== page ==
I recommended a new June Delta outflow standard of 10,000 cfs in a post on June 23 2020. This increase from the current standard of 7000 cfs would keep salt and Delta smelt out of the Central Delta and better maintain adequate water temperatures for emigrating Central Valley salmon smolts.
In this post, I consider the recommended 10,000 cfs value in the context of how the California Department of Water Resources (DWR) and the Bureau of Reclamation (Reclamation) estimate Delta outflow as they manage Delta hydrology and federal and state exports from the south Delta. This should further explain why an increase in the June Delta outflow standard is necessary.
It helps to recall my description in a September 2019 post how DWR and Reclamation estimate Delta outflow: “Delta Total Outflow is a daily-average algorithm calculated in cubic feet per second (cfs) for Station DTO, a hypothetical location near Chipps Island in Suisun Bay.“ This is different from the US Geological Service’s (USGS) method of calculating real-time outflow. As an example, I overlaid the DWR and USGS for the summer of 2018 (Figure 1).
The State’s D-1641 June water quality standard is: the monthly average of the average outflow for each day must meet or exceed 7000 cfs (monthly average of daily averages). DWR and Reclamation comply with this standard using their own estimation method, not real-time outflow. Figures 2 and 3 below show the differences in the DWR and USGS methods in May-June 2020.
In May-June 2020, DWR and Reclamation maintained Delta outflow (using their own estimation method) near 7000 cfs, except during a mid-May storm when estimated outflow reached a peak of 15,300 cfs (Figure 2). But viewed from a different perspective, there were significant dips in the USGS estimation of outflow during spring tides around June 5 and June 19. The DWR method of estimating didn’t pick up these dips at all. These periods where USGS showed negative net outflow showed up in the monitoring of salinity as well (Figures 4-6). Periods of low or negative outflow were also periods of high salinity at key Delta monitoring stations.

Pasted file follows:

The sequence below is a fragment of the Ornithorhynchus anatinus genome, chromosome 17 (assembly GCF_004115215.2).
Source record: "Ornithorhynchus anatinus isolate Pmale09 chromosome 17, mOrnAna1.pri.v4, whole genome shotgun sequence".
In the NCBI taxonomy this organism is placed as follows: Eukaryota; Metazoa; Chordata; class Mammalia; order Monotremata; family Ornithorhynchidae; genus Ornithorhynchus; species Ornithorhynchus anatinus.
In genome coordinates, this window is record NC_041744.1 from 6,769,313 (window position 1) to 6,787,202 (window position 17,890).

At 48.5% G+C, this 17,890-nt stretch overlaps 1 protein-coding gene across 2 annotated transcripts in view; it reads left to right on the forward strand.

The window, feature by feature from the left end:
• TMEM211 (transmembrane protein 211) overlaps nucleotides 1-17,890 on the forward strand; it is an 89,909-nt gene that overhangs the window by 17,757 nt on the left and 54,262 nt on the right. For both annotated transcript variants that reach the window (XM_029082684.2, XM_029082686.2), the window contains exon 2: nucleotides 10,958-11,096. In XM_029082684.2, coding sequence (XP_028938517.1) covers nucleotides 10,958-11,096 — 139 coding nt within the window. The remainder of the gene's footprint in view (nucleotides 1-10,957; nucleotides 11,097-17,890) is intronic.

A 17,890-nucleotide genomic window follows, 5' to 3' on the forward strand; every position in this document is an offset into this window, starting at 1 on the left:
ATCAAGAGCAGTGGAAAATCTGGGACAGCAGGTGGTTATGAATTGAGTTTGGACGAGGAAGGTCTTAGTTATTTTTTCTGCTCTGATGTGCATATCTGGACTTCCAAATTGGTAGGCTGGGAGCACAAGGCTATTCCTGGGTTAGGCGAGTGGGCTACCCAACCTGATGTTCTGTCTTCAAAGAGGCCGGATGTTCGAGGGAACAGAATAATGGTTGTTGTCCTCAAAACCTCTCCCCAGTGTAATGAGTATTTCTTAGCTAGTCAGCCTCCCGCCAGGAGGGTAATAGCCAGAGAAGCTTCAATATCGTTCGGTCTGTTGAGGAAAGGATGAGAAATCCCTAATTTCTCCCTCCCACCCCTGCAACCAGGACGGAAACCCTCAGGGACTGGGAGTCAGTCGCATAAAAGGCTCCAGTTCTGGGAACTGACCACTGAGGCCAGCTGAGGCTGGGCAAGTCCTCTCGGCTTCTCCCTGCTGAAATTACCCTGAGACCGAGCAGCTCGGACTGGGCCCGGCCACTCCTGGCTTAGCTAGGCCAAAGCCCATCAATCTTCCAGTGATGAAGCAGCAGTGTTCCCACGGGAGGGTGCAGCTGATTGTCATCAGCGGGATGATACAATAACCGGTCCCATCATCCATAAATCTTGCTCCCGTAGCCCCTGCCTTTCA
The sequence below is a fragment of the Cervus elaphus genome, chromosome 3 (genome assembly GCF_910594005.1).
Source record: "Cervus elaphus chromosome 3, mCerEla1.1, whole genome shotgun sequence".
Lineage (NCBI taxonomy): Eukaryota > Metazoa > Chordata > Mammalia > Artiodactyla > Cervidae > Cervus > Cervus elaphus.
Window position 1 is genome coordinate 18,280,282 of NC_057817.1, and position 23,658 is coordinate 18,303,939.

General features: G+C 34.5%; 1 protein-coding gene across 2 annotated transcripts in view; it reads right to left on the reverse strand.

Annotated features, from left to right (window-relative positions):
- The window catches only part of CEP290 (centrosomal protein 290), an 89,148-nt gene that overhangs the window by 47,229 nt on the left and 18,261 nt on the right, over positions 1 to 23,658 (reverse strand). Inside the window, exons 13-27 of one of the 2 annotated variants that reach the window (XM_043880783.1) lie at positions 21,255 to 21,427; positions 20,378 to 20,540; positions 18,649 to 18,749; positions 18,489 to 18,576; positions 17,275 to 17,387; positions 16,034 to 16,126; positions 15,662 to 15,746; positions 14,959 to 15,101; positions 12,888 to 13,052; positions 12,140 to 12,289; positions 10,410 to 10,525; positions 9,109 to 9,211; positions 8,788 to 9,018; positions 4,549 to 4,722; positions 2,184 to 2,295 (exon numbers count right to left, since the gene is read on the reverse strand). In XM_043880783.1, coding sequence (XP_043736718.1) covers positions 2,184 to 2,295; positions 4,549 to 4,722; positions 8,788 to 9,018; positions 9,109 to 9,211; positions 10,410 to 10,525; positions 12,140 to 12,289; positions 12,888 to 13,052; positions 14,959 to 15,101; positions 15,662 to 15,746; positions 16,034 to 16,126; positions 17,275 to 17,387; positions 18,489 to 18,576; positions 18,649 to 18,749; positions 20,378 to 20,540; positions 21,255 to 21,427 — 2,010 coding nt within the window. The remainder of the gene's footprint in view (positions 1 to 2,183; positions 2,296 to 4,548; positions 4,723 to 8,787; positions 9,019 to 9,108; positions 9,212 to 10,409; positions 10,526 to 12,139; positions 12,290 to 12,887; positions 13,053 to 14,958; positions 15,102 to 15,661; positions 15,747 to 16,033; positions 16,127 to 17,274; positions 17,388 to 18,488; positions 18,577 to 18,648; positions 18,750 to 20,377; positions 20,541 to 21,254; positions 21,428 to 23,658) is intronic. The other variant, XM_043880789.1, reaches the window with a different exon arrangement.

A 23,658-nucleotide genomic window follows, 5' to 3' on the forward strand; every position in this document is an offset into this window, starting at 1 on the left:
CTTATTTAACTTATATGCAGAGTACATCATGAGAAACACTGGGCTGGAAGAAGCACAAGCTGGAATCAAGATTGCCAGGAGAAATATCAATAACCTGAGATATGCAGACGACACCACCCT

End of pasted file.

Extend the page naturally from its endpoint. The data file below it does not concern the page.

Although net daily Delta flows are relatively small compared to real-time tidal flows (Figures 7 and 8), net flows affect water quality and fish habitat conditions on a daily basis. The salinity data for May-June 2020 at False River (Figure 5) is particularly significant. (Note the spikes in salinity during spring tides around June 5 and June 19). False River is the gateway to Franks Tract. As salinity increases in False River, smelt will move upstream (towards lower salinity conditions) in Franks Tract. As I described in an April 28, 2020 post, Franks Tract is a “smelt trap” where smelt that enter almost invariably perish.
Increasing the standard for June Delta outflow so that the required monthly average of the average outflow for each day is 10,000 cfs, not 7,000 cfs, would not fully offset the effects of spring tides and the use of averaging in DWR’s method of calculating compliance. But it would help protect Delta habitat from salt intrusions during spring tides and keep the low salinity zone and young Delta smelt out of the Delta. Although DWR and Reclamation did a good job in May-June 2020 of staying above 7000 cfs each day using their calculated outflow method, adding an explicit minimum daily flow standard to the monthly flow standard could also help. This would likely have the result of reducing exports during periods of the spring tides in the monthly lunar tidal cycle.